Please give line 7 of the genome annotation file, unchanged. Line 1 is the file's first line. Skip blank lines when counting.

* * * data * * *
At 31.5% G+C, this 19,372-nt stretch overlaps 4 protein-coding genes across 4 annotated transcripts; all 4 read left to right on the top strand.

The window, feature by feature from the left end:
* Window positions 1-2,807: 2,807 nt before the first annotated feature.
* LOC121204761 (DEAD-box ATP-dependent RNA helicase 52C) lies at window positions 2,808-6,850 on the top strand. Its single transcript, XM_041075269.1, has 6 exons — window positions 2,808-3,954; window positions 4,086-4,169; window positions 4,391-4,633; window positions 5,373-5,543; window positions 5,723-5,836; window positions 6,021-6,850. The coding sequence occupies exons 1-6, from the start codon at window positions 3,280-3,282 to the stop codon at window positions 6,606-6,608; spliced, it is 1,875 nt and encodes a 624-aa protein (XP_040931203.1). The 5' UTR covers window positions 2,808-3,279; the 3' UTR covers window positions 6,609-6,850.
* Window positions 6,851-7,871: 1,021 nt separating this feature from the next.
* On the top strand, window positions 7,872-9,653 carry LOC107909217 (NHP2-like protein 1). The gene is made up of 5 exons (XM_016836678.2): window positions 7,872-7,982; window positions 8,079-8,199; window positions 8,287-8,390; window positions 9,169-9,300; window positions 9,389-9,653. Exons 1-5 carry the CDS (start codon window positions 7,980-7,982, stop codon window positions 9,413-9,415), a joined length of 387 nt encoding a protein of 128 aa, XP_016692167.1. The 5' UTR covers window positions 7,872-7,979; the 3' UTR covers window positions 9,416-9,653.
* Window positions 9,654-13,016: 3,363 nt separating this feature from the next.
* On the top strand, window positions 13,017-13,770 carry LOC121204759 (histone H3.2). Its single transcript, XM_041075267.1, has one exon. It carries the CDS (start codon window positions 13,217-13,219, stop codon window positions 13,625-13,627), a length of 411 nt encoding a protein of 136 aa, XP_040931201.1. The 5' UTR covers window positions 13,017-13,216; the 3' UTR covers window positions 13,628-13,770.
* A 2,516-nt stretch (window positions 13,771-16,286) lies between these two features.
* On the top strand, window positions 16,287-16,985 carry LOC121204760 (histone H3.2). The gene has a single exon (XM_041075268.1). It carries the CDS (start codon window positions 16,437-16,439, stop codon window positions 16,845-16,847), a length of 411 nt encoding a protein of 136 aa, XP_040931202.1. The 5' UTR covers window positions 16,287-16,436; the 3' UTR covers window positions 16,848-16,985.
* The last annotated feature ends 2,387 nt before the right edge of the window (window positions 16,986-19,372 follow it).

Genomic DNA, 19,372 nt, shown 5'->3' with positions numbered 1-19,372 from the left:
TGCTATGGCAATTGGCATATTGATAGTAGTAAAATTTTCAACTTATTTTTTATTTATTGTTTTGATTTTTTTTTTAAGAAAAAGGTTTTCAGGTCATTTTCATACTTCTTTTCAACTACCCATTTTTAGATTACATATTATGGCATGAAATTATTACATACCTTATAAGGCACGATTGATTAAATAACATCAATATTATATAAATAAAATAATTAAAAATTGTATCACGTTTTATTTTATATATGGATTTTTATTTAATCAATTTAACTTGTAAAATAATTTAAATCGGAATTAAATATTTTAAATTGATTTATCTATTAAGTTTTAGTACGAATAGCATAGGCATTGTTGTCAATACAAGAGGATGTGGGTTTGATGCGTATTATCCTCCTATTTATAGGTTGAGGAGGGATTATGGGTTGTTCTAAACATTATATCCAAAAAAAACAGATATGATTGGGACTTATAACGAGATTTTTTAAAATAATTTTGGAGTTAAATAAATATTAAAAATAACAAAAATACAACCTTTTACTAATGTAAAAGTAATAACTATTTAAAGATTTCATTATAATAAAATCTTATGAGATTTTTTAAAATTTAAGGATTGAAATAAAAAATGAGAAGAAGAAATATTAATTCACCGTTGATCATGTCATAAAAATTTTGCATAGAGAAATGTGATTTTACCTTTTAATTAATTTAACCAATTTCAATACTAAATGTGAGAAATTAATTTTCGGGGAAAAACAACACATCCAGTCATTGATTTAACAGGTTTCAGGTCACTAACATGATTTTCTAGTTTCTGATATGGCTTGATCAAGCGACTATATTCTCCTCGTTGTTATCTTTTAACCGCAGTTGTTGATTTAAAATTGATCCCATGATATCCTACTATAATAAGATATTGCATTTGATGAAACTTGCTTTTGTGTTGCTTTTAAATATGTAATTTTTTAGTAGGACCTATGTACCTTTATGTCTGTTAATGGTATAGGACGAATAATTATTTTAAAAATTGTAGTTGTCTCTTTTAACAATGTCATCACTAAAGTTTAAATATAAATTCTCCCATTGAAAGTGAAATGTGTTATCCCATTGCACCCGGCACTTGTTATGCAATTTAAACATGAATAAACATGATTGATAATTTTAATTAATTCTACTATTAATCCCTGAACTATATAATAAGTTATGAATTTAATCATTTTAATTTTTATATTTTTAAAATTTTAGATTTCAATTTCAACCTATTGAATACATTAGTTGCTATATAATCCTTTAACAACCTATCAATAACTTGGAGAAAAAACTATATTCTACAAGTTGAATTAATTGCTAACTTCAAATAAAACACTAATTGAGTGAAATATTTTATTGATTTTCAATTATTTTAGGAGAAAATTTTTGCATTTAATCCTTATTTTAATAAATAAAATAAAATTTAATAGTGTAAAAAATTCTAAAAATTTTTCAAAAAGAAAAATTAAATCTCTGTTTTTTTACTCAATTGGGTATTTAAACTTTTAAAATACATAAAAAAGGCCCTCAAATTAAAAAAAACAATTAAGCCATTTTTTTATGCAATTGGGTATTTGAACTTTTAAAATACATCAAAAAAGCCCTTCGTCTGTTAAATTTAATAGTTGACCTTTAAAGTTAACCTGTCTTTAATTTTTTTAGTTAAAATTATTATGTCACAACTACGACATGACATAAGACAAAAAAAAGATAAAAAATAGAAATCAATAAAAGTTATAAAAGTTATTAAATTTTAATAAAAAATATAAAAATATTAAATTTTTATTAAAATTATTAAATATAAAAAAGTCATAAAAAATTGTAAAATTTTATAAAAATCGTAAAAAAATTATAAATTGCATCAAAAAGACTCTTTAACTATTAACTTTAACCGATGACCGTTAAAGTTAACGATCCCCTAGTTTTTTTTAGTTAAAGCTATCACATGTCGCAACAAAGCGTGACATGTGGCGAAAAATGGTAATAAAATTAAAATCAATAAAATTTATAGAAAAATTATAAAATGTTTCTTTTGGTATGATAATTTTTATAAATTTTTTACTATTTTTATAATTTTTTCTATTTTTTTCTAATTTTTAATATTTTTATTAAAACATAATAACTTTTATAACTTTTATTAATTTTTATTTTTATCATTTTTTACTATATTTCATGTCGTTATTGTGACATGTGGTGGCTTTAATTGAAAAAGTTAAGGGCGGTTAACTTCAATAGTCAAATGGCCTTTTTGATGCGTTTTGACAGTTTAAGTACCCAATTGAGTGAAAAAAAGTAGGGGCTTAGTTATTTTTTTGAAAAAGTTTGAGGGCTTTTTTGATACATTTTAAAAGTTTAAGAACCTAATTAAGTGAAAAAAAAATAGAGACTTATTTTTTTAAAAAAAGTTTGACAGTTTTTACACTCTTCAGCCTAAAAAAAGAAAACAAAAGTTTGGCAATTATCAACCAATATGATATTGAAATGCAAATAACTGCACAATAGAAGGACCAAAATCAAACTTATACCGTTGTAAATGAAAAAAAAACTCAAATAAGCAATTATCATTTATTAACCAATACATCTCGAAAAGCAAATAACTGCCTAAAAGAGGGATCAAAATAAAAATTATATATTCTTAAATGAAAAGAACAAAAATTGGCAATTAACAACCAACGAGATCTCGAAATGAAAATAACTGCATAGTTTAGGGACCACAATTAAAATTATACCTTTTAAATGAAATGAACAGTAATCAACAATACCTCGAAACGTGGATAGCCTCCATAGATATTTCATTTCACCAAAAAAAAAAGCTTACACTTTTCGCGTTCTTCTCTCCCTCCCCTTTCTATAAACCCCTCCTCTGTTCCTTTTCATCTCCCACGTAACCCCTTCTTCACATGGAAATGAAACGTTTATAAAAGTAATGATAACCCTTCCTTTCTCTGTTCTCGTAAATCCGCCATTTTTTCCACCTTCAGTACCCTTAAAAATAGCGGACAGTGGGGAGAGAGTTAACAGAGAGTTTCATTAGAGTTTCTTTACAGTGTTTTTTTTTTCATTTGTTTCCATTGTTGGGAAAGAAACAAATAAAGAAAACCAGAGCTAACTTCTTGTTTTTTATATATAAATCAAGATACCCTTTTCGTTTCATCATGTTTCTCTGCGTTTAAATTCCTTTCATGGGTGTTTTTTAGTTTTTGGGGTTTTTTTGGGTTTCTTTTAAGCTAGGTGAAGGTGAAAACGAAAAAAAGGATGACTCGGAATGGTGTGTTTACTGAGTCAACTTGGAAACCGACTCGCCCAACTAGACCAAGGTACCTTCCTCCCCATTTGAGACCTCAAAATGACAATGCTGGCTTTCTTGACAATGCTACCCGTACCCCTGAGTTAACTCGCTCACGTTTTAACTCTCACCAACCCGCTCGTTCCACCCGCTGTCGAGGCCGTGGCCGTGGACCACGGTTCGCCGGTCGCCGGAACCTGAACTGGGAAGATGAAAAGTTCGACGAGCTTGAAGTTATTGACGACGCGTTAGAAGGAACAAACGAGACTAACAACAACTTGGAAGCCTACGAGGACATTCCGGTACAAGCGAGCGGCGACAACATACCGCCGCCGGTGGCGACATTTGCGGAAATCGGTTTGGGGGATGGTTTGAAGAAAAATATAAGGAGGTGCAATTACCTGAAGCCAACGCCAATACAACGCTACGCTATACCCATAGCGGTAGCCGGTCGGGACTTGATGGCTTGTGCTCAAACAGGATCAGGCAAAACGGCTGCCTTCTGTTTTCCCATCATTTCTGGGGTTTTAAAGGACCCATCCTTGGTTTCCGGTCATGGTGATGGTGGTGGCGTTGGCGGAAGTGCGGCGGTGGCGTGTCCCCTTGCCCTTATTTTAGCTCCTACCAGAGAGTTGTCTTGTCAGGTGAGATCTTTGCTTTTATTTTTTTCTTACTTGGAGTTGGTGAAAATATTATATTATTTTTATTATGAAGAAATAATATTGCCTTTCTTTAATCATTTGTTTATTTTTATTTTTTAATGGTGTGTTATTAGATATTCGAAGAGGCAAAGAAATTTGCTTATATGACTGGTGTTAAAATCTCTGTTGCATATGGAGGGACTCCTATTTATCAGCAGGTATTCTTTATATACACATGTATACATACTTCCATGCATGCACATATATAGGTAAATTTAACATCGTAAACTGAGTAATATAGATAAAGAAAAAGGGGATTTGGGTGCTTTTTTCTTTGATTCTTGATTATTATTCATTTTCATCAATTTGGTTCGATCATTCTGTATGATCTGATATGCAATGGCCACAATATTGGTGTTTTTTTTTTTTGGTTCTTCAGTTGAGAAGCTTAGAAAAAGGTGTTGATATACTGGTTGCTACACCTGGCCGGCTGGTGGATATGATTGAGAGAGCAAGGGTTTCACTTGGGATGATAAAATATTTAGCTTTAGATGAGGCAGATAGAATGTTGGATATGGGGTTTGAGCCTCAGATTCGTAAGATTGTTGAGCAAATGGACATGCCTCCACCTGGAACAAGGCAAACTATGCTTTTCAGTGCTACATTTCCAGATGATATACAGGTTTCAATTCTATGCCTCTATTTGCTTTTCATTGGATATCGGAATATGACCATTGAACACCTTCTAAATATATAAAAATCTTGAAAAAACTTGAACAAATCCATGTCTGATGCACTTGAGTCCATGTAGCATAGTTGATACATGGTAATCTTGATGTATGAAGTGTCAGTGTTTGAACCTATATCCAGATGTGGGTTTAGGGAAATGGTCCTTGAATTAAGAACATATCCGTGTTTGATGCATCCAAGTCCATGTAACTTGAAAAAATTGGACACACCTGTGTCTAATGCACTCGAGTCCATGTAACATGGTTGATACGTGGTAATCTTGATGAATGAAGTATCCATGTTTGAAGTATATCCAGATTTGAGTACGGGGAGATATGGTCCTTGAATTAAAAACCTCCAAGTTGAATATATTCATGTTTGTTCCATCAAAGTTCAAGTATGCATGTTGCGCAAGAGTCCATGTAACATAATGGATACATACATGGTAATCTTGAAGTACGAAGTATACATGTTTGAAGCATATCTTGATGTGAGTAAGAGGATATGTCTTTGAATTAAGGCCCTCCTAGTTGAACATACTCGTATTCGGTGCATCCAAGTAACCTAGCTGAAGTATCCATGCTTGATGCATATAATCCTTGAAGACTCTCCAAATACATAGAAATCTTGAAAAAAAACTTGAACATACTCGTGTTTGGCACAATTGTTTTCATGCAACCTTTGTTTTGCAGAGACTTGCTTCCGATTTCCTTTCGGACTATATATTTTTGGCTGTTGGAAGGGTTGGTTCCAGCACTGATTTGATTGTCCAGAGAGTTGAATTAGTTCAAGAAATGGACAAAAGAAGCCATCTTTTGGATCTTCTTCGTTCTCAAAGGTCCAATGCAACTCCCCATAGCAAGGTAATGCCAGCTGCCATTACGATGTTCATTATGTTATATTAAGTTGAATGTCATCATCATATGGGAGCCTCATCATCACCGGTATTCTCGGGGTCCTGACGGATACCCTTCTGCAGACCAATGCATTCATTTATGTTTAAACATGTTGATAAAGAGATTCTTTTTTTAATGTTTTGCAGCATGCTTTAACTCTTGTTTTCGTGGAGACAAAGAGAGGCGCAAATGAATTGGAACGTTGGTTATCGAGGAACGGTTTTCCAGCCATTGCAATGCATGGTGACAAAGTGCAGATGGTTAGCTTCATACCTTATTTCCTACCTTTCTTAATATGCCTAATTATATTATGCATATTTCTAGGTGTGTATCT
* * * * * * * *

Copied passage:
* Window positions 9,654-13,016: 3,363 nt separating this feature from the next.